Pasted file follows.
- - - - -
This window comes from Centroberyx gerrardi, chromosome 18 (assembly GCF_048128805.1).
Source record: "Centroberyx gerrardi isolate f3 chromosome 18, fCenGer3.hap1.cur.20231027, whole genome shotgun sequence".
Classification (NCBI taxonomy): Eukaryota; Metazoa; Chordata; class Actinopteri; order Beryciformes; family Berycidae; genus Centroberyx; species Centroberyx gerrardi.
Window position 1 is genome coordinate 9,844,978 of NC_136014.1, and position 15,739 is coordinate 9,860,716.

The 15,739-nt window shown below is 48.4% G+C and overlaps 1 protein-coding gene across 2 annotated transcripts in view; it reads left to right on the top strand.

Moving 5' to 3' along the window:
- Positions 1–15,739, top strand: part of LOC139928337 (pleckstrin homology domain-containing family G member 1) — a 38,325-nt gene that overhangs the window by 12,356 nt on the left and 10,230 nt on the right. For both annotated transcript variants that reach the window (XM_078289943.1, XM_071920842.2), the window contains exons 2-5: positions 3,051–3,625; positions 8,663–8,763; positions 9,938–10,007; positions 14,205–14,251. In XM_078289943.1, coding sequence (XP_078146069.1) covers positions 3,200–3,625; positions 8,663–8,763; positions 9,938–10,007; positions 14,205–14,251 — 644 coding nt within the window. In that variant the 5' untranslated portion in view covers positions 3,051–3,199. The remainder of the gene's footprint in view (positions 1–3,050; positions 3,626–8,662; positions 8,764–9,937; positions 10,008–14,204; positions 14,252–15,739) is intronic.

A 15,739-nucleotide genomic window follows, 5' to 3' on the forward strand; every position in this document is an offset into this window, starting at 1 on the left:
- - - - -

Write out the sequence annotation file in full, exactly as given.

This window comes from Centroberyx gerrardi, chromosome 18 (assembly GCF_048128805.1).
Source record: "Centroberyx gerrardi isolate f3 chromosome 18, fCenGer3.hap1.cur.20231027, whole genome shotgun sequence".
Classification (NCBI taxonomy): Eukaryota; Metazoa; Chordata; class Actinopteri; order Beryciformes; family Berycidae; genus Centroberyx; species Centroberyx gerrardi.
Window position 1 is genome coordinate 9,844,978 of NC_136014.1, and position 15,739 is coordinate 9,860,716.

The 15,739-nt window shown below is 48.4% G+C and overlaps 1 protein-coding gene across 2 annotated transcripts in view; it reads left to right on the top strand.

Moving 5' to 3' along the window:
- Positions 1–15,739, top strand: part of LOC139928337 (pleckstrin homology domain-containing family G member 1) — a 38,325-nt gene that overhangs the window by 12,356 nt on the left and 10,230 nt on the right. For both annotated transcript variants that reach the window (XM_078289943.1, XM_071920842.2), the window contains exons 2-5: positions 3,051–3,625; positions 8,663–8,763; positions 9,938–10,007; positions 14,205–14,251. In XM_078289943.1, coding sequence (XP_078146069.1) covers positions 3,200–3,625; positions 8,663–8,763; positions 9,938–10,007; positions 14,205–14,251 — 644 coding nt within the window. In that variant the 5' untranslated portion in view covers positions 3,051–3,199. The remainder of the gene's footprint in view (positions 1–3,050; positions 3,626–8,662; positions 8,764–9,937; positions 10,008–14,204; positions 14,252–15,739) is intronic.

A 15,739-nucleotide genomic window follows, 5' to 3' on the forward strand; every position in this document is an offset into this window, starting at 1 on the left: